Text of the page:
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I have a folder structure which I need to store in a database. Each folder has a name, a primary key and a foreign key to their parent folder. So a folder can have sub folders.

What I am having trouble with is when a user wants to move up or down or add a new sub folder (adding a sub folder is added at the end of the tree) and I want to record the order of the sub folders.

How do I record the user ordering in a table?

So if I have sub folders B, C and D under A (in that order) and I move D up, then the order is B, D and then C. How do you reflect this in a database?

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Err, could you maybe give a graphical example of what you're attempting? I'm not sure what final table structure you're attempting. –  Clockwork-Muse Jul 27 '12 at 15:23

4 Answers 4

up vote 1 down vote accepted

If you are looking to create a sub-hirarchy you can apply a order by clause with a integer to sort. for example

ID, ParentID, SortOrder, Name

Where SortOrder is a integer between 0 and foldercount-1 then just apply a


I would also suggest you add a Lineage and Depth field to your table, that way you can easily traverse up and down the tree a bit quicker without as expensive queries. Have a look at this article.

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Thanks. If I move one entry up, I would have to update all the sort orders for each child below the moved entry? Also, what if I remove an entry, I would have the same issue, no? –  JD. Jul 27 '12 at 15:17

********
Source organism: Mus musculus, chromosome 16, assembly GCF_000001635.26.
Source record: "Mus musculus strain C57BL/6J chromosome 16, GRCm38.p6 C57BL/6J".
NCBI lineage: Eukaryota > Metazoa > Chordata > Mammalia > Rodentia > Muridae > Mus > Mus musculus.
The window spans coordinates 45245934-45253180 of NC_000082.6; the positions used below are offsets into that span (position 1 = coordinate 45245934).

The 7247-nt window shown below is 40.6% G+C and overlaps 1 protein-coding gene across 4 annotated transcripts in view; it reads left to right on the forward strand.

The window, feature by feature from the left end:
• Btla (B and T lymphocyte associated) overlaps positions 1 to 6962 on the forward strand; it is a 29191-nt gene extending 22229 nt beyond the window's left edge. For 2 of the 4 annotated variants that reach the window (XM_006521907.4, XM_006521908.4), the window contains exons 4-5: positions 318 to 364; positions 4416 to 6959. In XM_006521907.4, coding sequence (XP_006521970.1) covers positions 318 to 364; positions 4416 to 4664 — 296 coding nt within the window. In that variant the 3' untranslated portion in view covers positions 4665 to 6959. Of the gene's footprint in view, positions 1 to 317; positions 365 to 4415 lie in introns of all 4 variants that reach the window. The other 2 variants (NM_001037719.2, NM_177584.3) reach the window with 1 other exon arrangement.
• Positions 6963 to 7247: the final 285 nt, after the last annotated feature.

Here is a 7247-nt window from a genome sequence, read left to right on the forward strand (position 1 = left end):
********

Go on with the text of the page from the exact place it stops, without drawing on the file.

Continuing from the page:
You would, but this is easily combated by always inserting at the highest number already existing+1 remember order doesn't need to be contiguous, it could be 1 4 8 –  John Mitchell Jul 27 '12 at 15:19
So if I want to swap two entries, I would basically swap the sort orders (other remain where they are). Is this correct? And if I want to add an entry, as it is at the bottom, I just increment by 1 the last sort order value and then insert the entry? –  JD. Jul 27 '12 at 15:34
Thanks for the help. At the moment we don't need traversal up or down. From the parent we lazy load the children so we if required I could put in depth and lineage later. –  JD. Jul 28 '12 at 7:49

There is an alternative way to keep hierarchical structures in one table, called nested sets. This model allow faster queries for children or parent nodes by the price of alterning tree.

Consider table

id    left    right    node

0     0       9        root node
1     1       4        left node
2     5       8        right node
3     2       3        left sub node

.... etc

In order to get all parents of node N we need to find all records where (left-i; right-i) will include set (letf-N; right-N)

In order to get all children of node N you need to find all records where (left-i; right-i) are included in (left-N; right-N)

So nested set model allows to make simple hierarchical queries without recursion.

Here is wiki on Nested Set Model

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Perhaps what you're looking for is hierarchical queries. This enables you to automatically do a depth-first query on your hierarchical table, and define a sort order on any level of the hierarchy (so that each folder is ordered, but after each item you will get its sub-items before getting the next item on that folder).

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